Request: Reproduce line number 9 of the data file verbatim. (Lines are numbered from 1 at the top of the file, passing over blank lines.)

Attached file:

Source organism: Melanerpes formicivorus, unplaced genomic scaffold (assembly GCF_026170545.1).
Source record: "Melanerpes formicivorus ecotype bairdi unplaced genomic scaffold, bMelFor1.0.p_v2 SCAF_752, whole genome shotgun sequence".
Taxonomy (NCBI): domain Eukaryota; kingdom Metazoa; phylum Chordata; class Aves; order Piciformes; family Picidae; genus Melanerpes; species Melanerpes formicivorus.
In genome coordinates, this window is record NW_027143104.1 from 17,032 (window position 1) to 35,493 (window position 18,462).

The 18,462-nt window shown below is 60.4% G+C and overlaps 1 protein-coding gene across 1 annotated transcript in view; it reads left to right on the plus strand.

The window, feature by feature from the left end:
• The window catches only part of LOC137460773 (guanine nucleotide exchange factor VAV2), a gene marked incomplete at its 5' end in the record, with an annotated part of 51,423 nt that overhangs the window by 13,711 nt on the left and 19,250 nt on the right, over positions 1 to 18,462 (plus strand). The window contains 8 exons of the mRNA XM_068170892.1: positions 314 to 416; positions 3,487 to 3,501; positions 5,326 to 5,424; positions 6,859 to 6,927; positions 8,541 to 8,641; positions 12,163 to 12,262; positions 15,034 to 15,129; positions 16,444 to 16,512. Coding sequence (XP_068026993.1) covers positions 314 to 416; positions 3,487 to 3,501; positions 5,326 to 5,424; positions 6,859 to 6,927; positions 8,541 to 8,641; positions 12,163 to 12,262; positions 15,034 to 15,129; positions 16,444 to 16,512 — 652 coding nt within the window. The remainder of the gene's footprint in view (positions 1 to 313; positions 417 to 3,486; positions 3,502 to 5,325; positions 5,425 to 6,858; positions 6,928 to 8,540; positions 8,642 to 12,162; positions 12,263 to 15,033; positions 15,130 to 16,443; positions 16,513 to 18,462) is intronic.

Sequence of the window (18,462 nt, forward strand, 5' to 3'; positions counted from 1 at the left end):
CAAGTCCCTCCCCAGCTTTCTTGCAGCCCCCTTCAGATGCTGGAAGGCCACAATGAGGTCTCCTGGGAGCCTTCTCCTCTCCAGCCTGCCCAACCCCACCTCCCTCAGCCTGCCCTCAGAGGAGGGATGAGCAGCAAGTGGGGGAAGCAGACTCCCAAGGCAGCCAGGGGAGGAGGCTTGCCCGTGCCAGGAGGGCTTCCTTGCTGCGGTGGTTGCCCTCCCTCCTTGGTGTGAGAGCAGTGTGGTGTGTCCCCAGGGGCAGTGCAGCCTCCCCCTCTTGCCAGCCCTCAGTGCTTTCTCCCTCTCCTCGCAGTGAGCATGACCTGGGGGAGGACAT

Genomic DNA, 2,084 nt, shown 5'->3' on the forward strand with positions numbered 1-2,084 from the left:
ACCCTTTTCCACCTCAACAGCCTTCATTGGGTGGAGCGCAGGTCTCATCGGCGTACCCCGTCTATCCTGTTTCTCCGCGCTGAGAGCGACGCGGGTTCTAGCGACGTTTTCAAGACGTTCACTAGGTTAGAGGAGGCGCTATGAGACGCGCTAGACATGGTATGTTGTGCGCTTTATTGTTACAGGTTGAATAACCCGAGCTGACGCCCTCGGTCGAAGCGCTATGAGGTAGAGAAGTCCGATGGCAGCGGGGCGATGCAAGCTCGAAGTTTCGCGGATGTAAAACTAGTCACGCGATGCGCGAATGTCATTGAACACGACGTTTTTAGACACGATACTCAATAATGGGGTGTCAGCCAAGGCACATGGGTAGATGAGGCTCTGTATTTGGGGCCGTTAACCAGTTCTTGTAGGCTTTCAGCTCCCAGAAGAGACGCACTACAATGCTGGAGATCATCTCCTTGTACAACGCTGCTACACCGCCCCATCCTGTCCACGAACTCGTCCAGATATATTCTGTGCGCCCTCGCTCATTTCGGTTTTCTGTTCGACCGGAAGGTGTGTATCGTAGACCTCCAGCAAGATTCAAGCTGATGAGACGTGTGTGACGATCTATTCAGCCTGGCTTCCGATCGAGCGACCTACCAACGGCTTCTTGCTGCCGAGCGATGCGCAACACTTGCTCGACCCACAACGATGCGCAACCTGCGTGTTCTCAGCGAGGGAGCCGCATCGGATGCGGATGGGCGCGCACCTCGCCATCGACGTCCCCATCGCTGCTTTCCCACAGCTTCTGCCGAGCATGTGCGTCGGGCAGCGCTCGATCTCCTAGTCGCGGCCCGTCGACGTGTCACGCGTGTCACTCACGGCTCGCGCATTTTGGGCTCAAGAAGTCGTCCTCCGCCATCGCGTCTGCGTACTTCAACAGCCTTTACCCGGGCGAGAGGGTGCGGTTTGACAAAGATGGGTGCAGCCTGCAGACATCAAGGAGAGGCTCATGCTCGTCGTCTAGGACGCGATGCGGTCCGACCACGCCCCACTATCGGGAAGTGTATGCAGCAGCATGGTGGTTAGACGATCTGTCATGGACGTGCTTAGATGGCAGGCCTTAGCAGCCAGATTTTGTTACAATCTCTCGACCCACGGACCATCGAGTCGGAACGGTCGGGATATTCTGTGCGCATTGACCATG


CAAGTCCCTCCCCAGCTTTCTTGCAGCCCCCTTCAGATGCTGGAAGGCCACAATGAGGTCTCCTGGGAGCCTTCTCCTCTCCAGCCTGCCCAACCCCACCTCCCTCAGCCTGCCCTCAGAGGAGGGATGAGCAGCAAGTGGGGGAAGCAGACTCCCAAGGCAGCCAGGGGAGGAGGCTTGCCCGTGCCAGGAGGGCTTCCTTGCTGCGGTGGTTGCCCTCCCTCCTTGGTGTGAGAGCAGTGTGGTGTGTCCCCAGGGGCAGTGCAGCCTCCCCCTCTTGCCAGCCCTCAGTGCTTTCTCCCTCTCCTCGCAGTGAGCATGACCTGGGGGAGGACAT